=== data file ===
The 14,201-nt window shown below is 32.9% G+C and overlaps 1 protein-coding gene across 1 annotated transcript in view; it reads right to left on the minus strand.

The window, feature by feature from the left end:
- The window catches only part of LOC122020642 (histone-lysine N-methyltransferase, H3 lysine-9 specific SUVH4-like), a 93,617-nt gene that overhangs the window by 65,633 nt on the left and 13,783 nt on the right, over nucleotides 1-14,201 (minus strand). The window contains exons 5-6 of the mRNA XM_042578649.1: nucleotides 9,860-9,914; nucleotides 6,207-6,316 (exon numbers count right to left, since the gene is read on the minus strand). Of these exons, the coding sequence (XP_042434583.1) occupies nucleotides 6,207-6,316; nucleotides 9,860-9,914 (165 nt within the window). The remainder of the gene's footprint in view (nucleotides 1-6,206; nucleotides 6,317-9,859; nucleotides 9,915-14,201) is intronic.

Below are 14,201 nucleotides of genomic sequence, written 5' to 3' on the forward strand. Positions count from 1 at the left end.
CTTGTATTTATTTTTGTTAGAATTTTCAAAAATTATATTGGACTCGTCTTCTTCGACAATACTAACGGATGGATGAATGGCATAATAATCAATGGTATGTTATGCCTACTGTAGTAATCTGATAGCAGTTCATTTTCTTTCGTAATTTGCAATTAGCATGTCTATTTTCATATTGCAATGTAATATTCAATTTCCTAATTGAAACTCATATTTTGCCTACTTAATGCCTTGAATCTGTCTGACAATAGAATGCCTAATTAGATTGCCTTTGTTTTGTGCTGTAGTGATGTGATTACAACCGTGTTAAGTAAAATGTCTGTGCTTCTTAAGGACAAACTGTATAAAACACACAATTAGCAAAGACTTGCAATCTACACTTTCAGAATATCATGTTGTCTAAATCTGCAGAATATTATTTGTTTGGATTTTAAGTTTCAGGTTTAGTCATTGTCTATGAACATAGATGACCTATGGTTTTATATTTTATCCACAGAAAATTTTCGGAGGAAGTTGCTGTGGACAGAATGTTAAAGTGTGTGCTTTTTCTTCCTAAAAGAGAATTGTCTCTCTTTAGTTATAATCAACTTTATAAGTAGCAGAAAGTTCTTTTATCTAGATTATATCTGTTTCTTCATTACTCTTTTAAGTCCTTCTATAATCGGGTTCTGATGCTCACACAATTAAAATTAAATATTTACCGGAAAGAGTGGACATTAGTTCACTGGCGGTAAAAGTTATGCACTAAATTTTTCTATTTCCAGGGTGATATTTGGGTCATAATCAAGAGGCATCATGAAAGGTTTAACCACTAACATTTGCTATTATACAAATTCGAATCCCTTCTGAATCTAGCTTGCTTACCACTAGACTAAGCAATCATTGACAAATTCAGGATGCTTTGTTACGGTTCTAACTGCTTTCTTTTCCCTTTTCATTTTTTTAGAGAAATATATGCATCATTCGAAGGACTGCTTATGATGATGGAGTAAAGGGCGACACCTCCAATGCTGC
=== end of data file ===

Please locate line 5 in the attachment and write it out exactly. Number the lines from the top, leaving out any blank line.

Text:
CTTGTATTTATTTTTGTTAGAATTTTCAAAAATTATATTGGACTCGTCTTCTTCGACAATACTAACGGATGGATGAATGGCATAATAATCAATGGTATGTTATGCCTACTGTAGTAATCTGATAGCAGTTCATTTTCTTTCGTAATTTGCAATTAGCATGTCTATTTTCATATTGCAATGTAATATTCAATTTCCTAATTGAAACTCATATTTTGCCTACTTAATGCCTTGAATCTGTCTGACAATAGAATGCCTAATTAGATTGCCTTTGTTTTGTGCTGTAGTGATGTGATTACAACCGTGTTAAGTAAAATGTCTGTGCTTCTTAAGGACAAACTGTATAAAACACACAATTAGCAAAGACTTGCAATCTACACTTTCAGAATATCATGTTGTCTAAATCTGCAGAATATTATTTGTTTGGATTTTAAGTTTCAGGTTTAGTCATTGTCTATGAACATAGATGACCTATGGTTTTATATTTTATCCACAGAAAATTTTCGGAGGAAGTTGCTGTGGACAGAATGTTAAAGTGTGTGCTTTTTCTTCCTAAAAGAGAATTGTCTCTCTTTAGTTATAATCAACTTTATAAGTAGCAGAAAGTTCTTTTATCTAGATTATATCTGTTTCTTCATTACTCTTTTAAGTCCTTCTATAATCGGGTTCTGATGCTCACACAATTAAAATTAAATATTTACCGGAAAGAGTGGACATTAGTTCACTGGCGGTAAAAGTTATGCACTAAATTTTTCTATTTCCAGGGTGATATTTGGGTCATAATCAAGAGGCATCATGAAAGGTTTAACCACTAACATTTGCTATTATACAAATTCGAATCCCTTCTGAATCTAGCTTGCTTACCACTAGACTAAGCAATCATTGACAAATTCAGGATGCTTTGTTACGGTTCTAACTGCTTTCTTTTCCCTTTTCATTTTTTTAGAGAAATATATGCATCATTCGAAGGACTGCTTATGATGATGGAGTAAAGGGCGACACCTCCAATGCTGC